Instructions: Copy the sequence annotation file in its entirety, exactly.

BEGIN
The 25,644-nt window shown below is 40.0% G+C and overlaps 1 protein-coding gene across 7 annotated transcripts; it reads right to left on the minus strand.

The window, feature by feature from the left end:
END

The 25,644-nt window shown below is 40.0% G+C and overlaps 1 protein-coding gene across 7 annotated transcripts; it reads right to left on the minus strand.

The window, feature by feature from the left end: